ERIC Number: ED187798
Record Type: RIE
Publication Date: 1980-Apr-8
Reference Count: 0
The Effect of Kindergarten Classrooms Where Standard English is Spoken on the Speech of Black English-Speaking Students.
Ellsworth, Jennifer K.
This study examines the effect of classrooms where standard English is spoken on the speech of Black English speaking children. The research analyzed samples of language used by 22 Black English speaking children in seven kindergarten classrooms in three Madison, Wisconsin public schools during one academic year, 1977-78. The following questions were addressed: (1) What phonological and syntactic features constitute Black English in the speech samples? (2) To what extent do the students increase their use of standard English phonological and syntactic forms? (3) What language-climate factors in the classroom, including the presence of standard speaking peers and teacher knowledge of Black English, contribute to the acquisition of standard forms? Tape-recorded samples of the students' speech were obtained, transcribed, and analyzed for five syntactic and four phonological features. Classroom observation notes and teacher interviews were included in the data base. Findings document linguistic change due to what has been called the "Natural informal authority of the speech community." A hierarchy of degree of change in use of features which can be used by teachers to anticipate potential reading problems, and to determine which features to address systematically in the classroom, was established. The roles of various factors contributing to the acquisition of standard English by Black English speakers was focused upon. (Author/MK)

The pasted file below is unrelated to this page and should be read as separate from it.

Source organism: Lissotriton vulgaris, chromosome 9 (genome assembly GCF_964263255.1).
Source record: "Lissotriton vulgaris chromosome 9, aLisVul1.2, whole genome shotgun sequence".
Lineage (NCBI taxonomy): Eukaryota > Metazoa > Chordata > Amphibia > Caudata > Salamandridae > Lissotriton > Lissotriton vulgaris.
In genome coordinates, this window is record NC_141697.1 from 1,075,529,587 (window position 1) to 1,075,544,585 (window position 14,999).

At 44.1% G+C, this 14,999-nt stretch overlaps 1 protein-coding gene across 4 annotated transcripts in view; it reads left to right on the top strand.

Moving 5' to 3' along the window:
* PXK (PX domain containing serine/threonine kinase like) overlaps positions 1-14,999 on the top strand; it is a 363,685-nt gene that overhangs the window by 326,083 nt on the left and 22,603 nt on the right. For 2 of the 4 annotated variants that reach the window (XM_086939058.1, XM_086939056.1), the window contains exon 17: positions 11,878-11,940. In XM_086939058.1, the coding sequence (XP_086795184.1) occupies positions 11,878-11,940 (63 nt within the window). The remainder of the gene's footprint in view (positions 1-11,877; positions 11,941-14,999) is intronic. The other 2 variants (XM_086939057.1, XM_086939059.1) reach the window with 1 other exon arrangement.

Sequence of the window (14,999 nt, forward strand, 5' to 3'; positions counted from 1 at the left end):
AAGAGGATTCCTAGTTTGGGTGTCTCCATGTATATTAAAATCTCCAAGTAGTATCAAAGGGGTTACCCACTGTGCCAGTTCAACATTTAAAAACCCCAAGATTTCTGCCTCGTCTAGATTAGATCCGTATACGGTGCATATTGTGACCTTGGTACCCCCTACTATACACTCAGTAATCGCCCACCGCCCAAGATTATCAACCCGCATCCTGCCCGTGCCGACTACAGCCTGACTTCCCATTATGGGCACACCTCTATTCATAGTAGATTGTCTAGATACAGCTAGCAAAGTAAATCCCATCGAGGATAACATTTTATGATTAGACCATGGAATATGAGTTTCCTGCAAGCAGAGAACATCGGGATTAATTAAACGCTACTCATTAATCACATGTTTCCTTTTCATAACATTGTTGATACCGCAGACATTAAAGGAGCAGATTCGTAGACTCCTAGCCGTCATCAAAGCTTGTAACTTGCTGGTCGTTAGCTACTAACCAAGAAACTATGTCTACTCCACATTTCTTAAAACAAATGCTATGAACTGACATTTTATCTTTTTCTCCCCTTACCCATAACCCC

Publication Type: Reports - Research; Speeches/Meeting Papers
Education Level: N/A
Authoring Institution: N/A
Note: Paper presented at the American Educational Research Association Meetings (Boston, MA, April 8, 1980).